Hi, Daniel-of-2016 here, and I'm going to do something unusual. This blog is due for an interlude, but because I skipped a week a while back, there's an "episode" I wanted to cover before Mabon that I haven't gotten to yet. Normally when this happens, I just post whatever it is after the holiday, with a note if necessary, but I don't want to do that this time because part of my holiday post depends on your having read this episode first. So, for the first time ever, I'm basically skipping an interlude. I don't have very much to say right now, anyway. We're all fine. Carly just started pre-school, three days a week. It's quiet around here without her. Note that the following events occurred on a Thursday. -- D.
For the better part of four years I have occasionally daydreamed about doing violence to my teacher--as in "he wants me to do what? I'm gonna kill him!"
Today I actually came close.
After Healer's Health class,
I went to lunch, like normal. The weather was nice and cool and mostly
cloudy. I think it'll rain later. The trees are just starting to turn.
I'd been planning to eat outside, but Eddie and Alien Steve saw me and
called me over and I ended up eating with them. Afterwards, on my way
out, Charlie ambushed me. He'd been waiting for me just outside the
Dinning Hall. When I passed, he stepped out and asked me to walk with
him. He had something to tell me.
Charlie had never
acted like that with me before--he seemed very serious and
uncomfortable. He wouldn't look me in the face. Frankly, he scared me.
But he wouldn't tell me what he wanted to talk to me about. As we walked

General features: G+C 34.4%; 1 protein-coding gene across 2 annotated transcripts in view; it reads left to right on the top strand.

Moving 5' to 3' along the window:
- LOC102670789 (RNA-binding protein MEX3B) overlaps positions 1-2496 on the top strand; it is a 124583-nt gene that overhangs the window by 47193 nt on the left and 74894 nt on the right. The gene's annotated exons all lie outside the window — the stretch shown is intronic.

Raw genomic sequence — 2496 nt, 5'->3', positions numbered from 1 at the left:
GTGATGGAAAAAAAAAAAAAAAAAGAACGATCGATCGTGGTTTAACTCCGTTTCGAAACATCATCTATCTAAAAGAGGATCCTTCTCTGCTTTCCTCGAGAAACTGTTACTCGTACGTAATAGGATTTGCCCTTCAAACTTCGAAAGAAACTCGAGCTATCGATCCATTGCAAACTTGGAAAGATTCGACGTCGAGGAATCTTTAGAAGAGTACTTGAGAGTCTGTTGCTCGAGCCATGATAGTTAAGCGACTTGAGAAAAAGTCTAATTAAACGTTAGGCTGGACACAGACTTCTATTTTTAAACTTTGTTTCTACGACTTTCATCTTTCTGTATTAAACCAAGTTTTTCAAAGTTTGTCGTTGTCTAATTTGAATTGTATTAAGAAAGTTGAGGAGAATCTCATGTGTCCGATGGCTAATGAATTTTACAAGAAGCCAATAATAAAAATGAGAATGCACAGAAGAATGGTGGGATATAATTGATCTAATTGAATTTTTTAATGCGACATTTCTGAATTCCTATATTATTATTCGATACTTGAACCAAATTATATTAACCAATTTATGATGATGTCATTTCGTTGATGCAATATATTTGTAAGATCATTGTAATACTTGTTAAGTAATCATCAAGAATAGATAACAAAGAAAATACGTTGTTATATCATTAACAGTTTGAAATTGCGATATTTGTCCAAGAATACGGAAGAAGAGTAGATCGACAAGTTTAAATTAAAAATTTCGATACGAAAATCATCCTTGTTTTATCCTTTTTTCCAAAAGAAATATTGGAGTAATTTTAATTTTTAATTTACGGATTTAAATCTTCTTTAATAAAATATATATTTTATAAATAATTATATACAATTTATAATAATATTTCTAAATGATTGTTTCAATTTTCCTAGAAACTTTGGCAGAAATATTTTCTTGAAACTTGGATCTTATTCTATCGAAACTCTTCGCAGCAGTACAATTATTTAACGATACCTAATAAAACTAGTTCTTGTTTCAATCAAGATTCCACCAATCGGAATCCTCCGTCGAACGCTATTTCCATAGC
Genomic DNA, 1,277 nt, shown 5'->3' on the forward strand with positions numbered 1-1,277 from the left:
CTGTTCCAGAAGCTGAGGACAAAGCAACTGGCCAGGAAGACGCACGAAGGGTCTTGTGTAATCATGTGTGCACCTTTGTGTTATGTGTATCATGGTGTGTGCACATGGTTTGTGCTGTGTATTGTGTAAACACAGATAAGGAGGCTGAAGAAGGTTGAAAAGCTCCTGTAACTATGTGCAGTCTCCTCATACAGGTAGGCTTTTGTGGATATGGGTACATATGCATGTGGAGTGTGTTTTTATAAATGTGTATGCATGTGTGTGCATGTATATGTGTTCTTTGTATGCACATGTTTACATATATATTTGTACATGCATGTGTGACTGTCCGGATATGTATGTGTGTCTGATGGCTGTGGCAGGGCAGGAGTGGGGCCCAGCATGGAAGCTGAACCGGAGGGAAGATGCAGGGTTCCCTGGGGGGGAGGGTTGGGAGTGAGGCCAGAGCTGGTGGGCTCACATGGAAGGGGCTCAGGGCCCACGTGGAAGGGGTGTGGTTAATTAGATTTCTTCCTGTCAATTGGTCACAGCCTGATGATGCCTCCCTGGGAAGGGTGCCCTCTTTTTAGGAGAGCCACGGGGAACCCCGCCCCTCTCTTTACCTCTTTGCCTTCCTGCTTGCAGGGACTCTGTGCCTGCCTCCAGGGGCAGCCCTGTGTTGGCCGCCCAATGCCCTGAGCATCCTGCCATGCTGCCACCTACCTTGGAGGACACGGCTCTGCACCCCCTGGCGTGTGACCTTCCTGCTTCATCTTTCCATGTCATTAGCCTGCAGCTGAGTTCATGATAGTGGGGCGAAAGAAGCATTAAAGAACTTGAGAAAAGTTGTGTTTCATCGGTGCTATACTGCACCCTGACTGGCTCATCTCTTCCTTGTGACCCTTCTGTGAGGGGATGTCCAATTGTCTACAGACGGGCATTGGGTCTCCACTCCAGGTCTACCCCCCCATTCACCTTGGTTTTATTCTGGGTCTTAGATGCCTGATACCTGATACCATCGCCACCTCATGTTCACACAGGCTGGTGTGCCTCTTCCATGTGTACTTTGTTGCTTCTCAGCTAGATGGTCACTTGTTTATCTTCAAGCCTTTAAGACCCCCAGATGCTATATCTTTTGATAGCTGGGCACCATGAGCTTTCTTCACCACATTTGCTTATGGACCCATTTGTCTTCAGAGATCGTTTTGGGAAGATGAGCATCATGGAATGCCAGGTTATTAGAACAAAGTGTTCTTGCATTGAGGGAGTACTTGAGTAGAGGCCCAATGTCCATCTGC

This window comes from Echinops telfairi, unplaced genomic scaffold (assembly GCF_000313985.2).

along through the maple corridors he actually made small talk, asking
me about my classes and my family and whether my nephew would come to
campus for Mabon again this year. When we got to the Martin House, I
stopped him and insisted he come out with it. He faced me.
he told me, "I've got some bad news. The land trust had to raise some
money and they've approved a small timber sale. Your 'spot' in the woods
is included. I'm sorry."
I felt all the blood drain
from my face. I turned away and could not speak. I didn't know how to
respond. My spot! My place in the woods! My home!
you hear me?" Charlie asked. "I said they're going to cut your trees
down. The spot you've been living in for a year is going to be gone."
"I don't believe it," I mumbled. And then, in a very different tone of voice, "I don't believe it. My spot is on our side
of the boundary! Anyway, the land trust wouldn't do that." I looked at
Charlie. He was having trouble keeping a straight face and not entirely
succeeding. "You lied to me! What the hell?"
shifted his stance, subtly readying himself for self-defense the way
Karen taught her senior students. He thought I was going to hit him. And
I might have, if his defensive posture hadn't made me think. My hands
had made fists of themselves. I turned away.
"Why did you lie to me?" I asked.
"It was necessary," he said, calmly. "But it won't be again. You have my vote to graduate."
"This was a test?"
four years ago, you said you want what I have. The only thing I really
have is love--and I know of only one way to check if you have it, too.
You have my vote. I'm sorry it had to hurt. I won't lie t you again."
don't know what to say," I told him. I didn't want to hit him anymore,
but I couldn't just absorb something like that as if it were nothing.
For a moment I'd thought he was screwing with me. I couldn't get that
feeling out of my head. I looked over at him again, unable to instantly
forgive him, and I saw the most extraordinary sadness on his face, just
for a moment. It was a subtle thing, something in his eyes. The rest of
his face did not move.
"For horticulture today," he
told me, "survey some of the forest trails for exotics. You don't have
to speak to anyone, if you don't want to."
He meant, I'm sure, that I don't have to speak to him.